There is still so much anxiety, fear, pain, sadness and tears among communities in the eastern districts of Chimanimani and Chipinge due to the human and environmental catastrophy brought about by the deadly Cyclone Idai. Yet, the majority of people in these communities have chosen to be stoic, by remaining indifferent and accepting their situation as God’s will.
In what appeared to be a normal rainy season in mid- March 2019, the people of Chimanimani were going about their usual daily activities, thanking the gods for yet another potential abundance in banana, maize and tomato produce. Little did it cross anybody’s mind that the angels of death were hovering over their community waiting to pounce at the opportune time.
On the night of 15 March Cyclone Idai struck in a way that left many questions unanswered. Before the Cyclone Idai induced rains and winds descended on the Skyline locality, there were blasts of winds which brought fourth water, mud and large boulders gushing down from the mountains with forces that could never be imagined.
Homes were destroyed, life was exterminated in the mayhem that ensued. The mountainous district was suddenly a big sea of flood waters in a matter of hours. Chimanimani residents are still reeling from the trauma caused by this unexpected turn of events. For those who survived this horrific disaster, the sad memories will undoubtedly linger on in their memories for eternity.
According to one victim from Machongwe Village, Pasca Chimwero, a middle aged man, by the time the rains stopped, many had lost their homes and their loved ones. “I lost five members of my family in the disaster. I could not understand what was actually taking place but what I heard were frightening noises which seemed to be coming from underneath like an earthquake, which shook buildings until they succumbed to the vibrations. Suddenly, our house collapsed killing four children who were sleeping inside and my mother-in-law, who was also inside died instantly from the impact.
“It is by the grace of God that I am still alive. When I tried to escape outside, I saw huge dark boulders and mud crushing down homes, flat to the ground. Crops were also destroyed,” said Chimwero.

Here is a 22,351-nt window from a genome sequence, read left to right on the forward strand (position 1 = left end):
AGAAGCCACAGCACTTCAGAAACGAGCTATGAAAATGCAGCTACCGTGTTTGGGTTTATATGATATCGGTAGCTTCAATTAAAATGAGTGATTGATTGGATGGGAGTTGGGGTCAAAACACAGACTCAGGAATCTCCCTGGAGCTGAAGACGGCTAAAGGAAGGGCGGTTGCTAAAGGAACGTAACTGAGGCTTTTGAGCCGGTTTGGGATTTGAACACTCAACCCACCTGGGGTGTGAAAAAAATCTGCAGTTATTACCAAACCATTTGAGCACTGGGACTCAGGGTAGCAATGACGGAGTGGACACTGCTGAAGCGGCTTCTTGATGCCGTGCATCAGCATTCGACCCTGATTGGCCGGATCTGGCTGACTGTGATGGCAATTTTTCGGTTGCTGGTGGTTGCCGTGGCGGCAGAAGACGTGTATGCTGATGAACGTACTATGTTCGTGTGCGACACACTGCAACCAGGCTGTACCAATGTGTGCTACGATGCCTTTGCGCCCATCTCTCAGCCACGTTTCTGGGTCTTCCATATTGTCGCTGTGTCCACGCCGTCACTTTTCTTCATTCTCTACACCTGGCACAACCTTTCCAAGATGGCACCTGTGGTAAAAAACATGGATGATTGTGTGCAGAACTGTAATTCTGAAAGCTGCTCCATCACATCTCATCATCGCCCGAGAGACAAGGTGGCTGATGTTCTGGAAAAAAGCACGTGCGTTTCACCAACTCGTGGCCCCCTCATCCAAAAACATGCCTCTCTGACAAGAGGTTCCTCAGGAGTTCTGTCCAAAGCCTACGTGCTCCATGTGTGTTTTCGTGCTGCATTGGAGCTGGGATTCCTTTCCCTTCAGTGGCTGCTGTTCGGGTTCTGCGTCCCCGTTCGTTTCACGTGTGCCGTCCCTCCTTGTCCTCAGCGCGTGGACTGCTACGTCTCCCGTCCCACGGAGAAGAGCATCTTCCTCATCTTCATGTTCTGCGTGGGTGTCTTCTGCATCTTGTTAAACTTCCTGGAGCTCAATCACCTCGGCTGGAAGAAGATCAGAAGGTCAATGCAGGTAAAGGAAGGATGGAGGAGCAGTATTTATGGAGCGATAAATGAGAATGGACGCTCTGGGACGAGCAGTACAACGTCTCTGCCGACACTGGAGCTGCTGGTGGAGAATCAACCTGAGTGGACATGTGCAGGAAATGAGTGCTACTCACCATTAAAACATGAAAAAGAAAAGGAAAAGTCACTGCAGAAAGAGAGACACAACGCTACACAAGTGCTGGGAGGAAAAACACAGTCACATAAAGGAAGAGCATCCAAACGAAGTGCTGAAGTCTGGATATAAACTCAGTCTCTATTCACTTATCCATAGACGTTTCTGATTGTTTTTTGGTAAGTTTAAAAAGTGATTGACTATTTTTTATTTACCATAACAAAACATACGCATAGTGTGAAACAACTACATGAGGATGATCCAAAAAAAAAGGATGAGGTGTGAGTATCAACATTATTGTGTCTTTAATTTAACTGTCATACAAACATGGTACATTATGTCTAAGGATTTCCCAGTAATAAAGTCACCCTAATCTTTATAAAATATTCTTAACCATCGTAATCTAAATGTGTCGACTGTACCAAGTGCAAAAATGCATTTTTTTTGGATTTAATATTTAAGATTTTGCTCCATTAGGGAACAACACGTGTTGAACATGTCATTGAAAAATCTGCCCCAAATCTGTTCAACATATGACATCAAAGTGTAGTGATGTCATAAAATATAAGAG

Another victim The ZNA Magazine spoke to at one of the makeshift hospitals manned by military medical personnel at Skyline in Chimanimani, Beaulah Chadson from Machongwe Village, gave a narrative of her horrific encounter with Cyclone Idai. “We woke up as it was raining and noticed that water was now trickling into the house. We then carried the children to the bed and it was at that moment that the house was hit by large boulders and crushed. Five people, including my children, died and I am the only survivor. I do not have anywhere to go,” she said in between sobs
By the time the earth movements and rains had stopped, all forms of communication with the outside world were down, including the radios and the roads. The communities had been cut off from the rest of the world. Something horrible had crushed their world. An elemental creature from over the horizon had broken the certainties.
With the rains it had scooped from tropical seas of Mozambique and the winds it cranked in its belly, the calamity brought fear, diseases, hunger and trauma. Even the elders in Chimanimani admitted they had never experienced such a catastrophy in their lifetime. Neighbors cried for help yet no one could assist because everyone was fighting for dear life.
Another touching story is that of a girl who came home from a nearby boarding school only to find her family home and parents and siblings swept away.
When the ZNA and other organisations moved in to assist the survivors the following day, there was a realisation that not only food and road rehabilitation was urgently required for the affected, but also a lot of services such as medicines and counselling. The ZNA deployed most of their chaplains, undertakers and morticians. The dead needed to be taken care of and given befitting burials.
“The trauma that the villagers went through is something that we pray to God for help. Even as the relief efforts are still ongoing, rains are still falling and we are praying that they do not hinder efforts to recover the dead and assist the survivors,” said the ZNA Chaplain General, Colonel Ashani Bwanale.
“We lost many lives, numerous homes were destroyed, many families were displaced and wherever there is loss, there is normally grief and we need experts who are able to deal with that particular aspect of grief which is the reason why we deployed in this particular area-to give relief to victims of Cyclone Idai,” he said. Colonel Bwanale said that it was important for the victims to understand their fate as the disaster was an act of God.
The people of Chimanimani and Chipinge are still reeling from this doomsday-like catastrophy, confused, shocked and in dire need of food and shelter. The ZNA and other organisations stepped in timeously to offer some relief and avert further disaster. Indeed, a stitch in time served nine.